Sharp said that when he first got into the Christmas tree business, one of the biggest deterrents to buying a fresh-cut tree was the mess they make. “We have invested literally hundreds of thousands of dollars in shakers … All that stuff stays here, whereas before it was in the truck, in your house,” he said.
The trees are then placed onto a conveyor belt on the same machine and emerge tied up with rope.
Some trees are then loaded individually on a truck — we watch one that’s bound for a Home Depot in Washington — each checked off on a clipboard until the vehicle is full. Others targeted for non-local delivery are stacked on boards 30 at a time and squeezed together by a machine called a “palletizer,” morphing them into 2,000-pound cubes of greenery.
Sharp checks the weather obsessively for this last leg of the journey, recounting a storm in northern Texas years ago that left two inches of ice all over Dallas, making it impossible to shuttle trees in or out. The memory of a blizzard in Seattle that left a foot of snow on the ground had hardly faded when that happened. It’s hard to exaggerate what a big deal an unexpected snowstorm or heat wave is when selling merchandise that becomes largely irrelevant after Dec. 25.
“You can’t be late,” he said. “You just can’t. If you’re late here, it’s over.”
The Evolving Distribution of Christmas Trees
The Christmas tree industry over the last two decades has been relatively stable in terms of the prices growers command and the number of trees sold. Outside of the introduction of artificial trees, the biggest change has probably been in distribution, shifting from grocery stores and corner lots to massive big-box retailers like Lowe’s and Home Depot, which are now even selling trees online. Just last Thursday, Home Depot teamed up with Uber to deliver live trees to customers in 10 cities.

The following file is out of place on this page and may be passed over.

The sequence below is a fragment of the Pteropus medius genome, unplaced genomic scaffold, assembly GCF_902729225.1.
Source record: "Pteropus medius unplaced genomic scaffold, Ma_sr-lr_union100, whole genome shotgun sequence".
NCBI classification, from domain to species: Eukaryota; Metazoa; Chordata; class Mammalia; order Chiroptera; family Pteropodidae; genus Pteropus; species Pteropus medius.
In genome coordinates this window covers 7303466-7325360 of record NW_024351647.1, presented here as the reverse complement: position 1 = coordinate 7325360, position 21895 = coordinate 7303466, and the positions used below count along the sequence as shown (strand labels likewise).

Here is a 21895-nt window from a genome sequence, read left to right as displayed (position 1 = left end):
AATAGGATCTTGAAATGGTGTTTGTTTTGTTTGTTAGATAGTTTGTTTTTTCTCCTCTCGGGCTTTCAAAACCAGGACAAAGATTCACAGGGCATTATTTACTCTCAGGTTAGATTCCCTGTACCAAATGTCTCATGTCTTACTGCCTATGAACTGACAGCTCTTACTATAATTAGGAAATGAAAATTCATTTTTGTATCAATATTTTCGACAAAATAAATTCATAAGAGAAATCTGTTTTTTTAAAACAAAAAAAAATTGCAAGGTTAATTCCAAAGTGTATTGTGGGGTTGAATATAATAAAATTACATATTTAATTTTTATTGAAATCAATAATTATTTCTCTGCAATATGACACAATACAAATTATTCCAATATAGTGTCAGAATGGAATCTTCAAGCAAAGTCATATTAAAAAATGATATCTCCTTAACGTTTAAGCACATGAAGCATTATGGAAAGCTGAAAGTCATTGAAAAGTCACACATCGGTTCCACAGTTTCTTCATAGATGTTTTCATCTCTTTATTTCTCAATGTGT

For Home Depot, which made $75 billion in sales for the year ended Feb. 3, 2013, snapping up more of the $1 billion Christmas tree industry isn’t going to change the direction of its business. But adding to its holiday merchandise gives the retailer the chance to drum up business in the fourth quarter, which is its lowest volume period. (Spring, not surprisingly, is the highest, as folks spruce up their homes and lawns, planting gardens and buying grills ahead of the summer months.)
In addition to trees, the retailer, which has more than 2,200 stores, has also been offering customers a greater variety of holiday décor, such as wreaths and Elmo yard decorations. The result: a quadrupling of sales of such items since 2004.
The National Christmas Tree Association said 10.9 million fake trees were sold last year for, on average, about $30 more than the price of a real evergreen. Though Home Depot sells artificial trees, the company believes fresh-cut trees are regaining favor, driven by more environmentally conscious shoppers and the emerging trend of buying additional smaller firs outside of a “main” tree.
“We’re selling tabletops that are 3 or 4 feet for customers that want to do an individual tree for each of their children’s rooms — that’s now a strong trend,” Home Depot live goods merchant Mike Duvall told BuzzFeed. He also noted that slim-line, lighter trees seem more popular, possibly because they’re easier to carry for “single moms or ladies staying in the workforce and not raising children.”
Home Depot is also making it easier for consumers to choose fresh-cut trees over fake ones, selling a “pre-lit” line that comes with a string of lights already on it and another line of trees that are already positioned in a stand.
“For a while there was a decline driven mainly by artificial trees, but I think with people focused on green, more and more people are coming back to live Christmas trees,” Duvall said. “You can’t beat the scent of a live Christmas tree. There’s something traditional about it.”
As for Sharp, he imagines he’ll stay in the business another five or six years before retiring, a few million more trees left in him.
When I ask him what his favorite Christmas tree trimmings are, he thinks for a moment.
“Nothing,” he said. “Maybe a string of white lights. I just appreciate the beauty of the tree.”